Part or chapter of a book
Just another roll of the dice: a socially creative initiative to assure Roma housing in North Western Italy
The International Handbook on Social Innovation: Collective Action, Social Learning and Transdisciplinary Research
VITALE Tommaso - Centre d'études européennes et de politique comparée (Author)
MEMBRETTI Andrea - Dipartimento di Sociologia e Ricerca Sociale (Author)
MACCALLUM Diana - (Publishing director)
MEHMOOD Abid - (Publishing director)
MOULAERT Frank - (Publishing director)
HAMDOUCH Abdel - (Publishing director)
Cheltenham : Edward Elgar Publishing
186 - 196 p.
Roma, Urban Sociology, Social Innovation, Space, Housing, Art, Urban Governance, Urban Conflicts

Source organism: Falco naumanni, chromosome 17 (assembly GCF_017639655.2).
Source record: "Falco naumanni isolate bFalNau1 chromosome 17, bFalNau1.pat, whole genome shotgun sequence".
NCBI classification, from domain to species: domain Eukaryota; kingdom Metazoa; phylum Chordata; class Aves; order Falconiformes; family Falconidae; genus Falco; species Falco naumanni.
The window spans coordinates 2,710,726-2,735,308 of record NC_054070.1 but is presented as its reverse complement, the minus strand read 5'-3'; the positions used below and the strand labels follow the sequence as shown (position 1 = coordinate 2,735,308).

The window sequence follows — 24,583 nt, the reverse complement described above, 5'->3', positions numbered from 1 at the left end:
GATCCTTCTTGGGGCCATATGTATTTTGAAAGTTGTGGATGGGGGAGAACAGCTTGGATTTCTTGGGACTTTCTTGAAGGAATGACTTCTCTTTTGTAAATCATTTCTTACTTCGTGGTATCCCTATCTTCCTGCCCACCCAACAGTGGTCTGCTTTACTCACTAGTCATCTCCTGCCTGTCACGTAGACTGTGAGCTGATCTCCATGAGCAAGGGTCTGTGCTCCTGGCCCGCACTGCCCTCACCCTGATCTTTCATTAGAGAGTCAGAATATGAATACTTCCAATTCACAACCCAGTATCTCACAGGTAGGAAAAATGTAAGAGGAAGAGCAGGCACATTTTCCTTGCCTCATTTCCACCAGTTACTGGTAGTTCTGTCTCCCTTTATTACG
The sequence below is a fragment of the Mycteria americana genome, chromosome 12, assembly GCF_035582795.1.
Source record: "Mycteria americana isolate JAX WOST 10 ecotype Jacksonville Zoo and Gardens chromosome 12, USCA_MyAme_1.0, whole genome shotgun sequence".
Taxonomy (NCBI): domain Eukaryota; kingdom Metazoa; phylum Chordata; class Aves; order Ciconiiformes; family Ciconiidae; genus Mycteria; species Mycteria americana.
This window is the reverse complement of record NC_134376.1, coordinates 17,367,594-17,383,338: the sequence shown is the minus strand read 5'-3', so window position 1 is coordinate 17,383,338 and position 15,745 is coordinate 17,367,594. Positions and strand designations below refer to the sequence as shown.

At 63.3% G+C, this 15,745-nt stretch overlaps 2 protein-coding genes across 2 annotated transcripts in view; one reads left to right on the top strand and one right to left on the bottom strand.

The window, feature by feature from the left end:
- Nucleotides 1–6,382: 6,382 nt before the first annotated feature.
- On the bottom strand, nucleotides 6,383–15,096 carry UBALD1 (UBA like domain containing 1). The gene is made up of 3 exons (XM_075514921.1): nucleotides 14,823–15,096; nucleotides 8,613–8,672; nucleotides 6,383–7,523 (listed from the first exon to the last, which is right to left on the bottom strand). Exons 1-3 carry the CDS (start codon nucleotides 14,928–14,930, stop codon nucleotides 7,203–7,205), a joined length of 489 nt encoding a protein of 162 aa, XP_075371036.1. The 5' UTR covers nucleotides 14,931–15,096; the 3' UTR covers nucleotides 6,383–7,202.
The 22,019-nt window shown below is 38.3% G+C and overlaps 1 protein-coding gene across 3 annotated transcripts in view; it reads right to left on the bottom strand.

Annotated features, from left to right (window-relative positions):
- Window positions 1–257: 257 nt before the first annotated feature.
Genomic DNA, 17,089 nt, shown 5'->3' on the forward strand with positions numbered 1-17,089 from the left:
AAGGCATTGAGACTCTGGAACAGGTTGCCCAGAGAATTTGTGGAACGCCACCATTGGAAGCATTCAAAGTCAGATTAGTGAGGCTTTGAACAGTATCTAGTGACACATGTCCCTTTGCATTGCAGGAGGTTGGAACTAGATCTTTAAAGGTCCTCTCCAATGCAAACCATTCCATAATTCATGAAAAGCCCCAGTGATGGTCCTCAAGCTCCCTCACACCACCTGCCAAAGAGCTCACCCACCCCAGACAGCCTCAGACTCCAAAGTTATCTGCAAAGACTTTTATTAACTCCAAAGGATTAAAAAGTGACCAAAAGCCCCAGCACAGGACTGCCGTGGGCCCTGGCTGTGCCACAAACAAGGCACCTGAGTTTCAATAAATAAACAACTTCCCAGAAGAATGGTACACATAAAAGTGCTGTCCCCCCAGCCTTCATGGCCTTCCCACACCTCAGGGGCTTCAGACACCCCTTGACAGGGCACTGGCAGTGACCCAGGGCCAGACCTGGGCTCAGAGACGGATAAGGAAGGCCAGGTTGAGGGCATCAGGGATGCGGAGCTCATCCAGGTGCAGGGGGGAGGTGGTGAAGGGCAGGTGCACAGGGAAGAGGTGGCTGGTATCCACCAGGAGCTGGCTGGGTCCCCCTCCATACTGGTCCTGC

This chapter concerns how social innovation relates to the social production of space. Usually, the scholarly literature on local welfare, social work, and ‘social cohesion’ at the urban level mostly fails to consider the relevance of space. The spatial dimension of a socially creative strategy is constituted in physical and symbolic boundaries, in the built environment, in situated objects and relationships. Space can significantly contribute to stigma and exclusion, notably in segregated places. In fact, space performs: it has social effects on people’s opportunities and on their self-esteem . Nonetheless the space is itself a social product; it is the object of strategies. Most social innovators invest in space, trying to shape it, to modify it, to make it more inclusive. They aim to use it as a lever for social innovation. Some such innovations use art as a tool to produce change in the spatial configuration for deprived groups. In this chapter we observe a case of a socially creative strategy in which a par- ticularly difficult housing problem was solved thanks to a holistic approach to the production of space. More specifically, we observed how a network of NGOs was able to manage a situation of housing exclusion for some highly stigmatized roma families. Yet the true character of this social innovation lay precisely at the level of the production of space. The main problem that the network sought to address was the issue of segregation that housing for roma usually reproduces. Welfare provisions for roma in Italy are traditionally part of the problem they are supposed to solve: they maintain segregation and fail to support roma inclusion in broader urban life. This network therefore decided to design a project and implement it in a very collab- orative way. They did not provide a specialized shelter for evicted roma people, or for roma housing emergencies; rather, they invented a participative path within the Turin metropolitan area to produce a space that could also, but not exclusively, welcome Roma families, without labelling them and without separating them from the wider local community.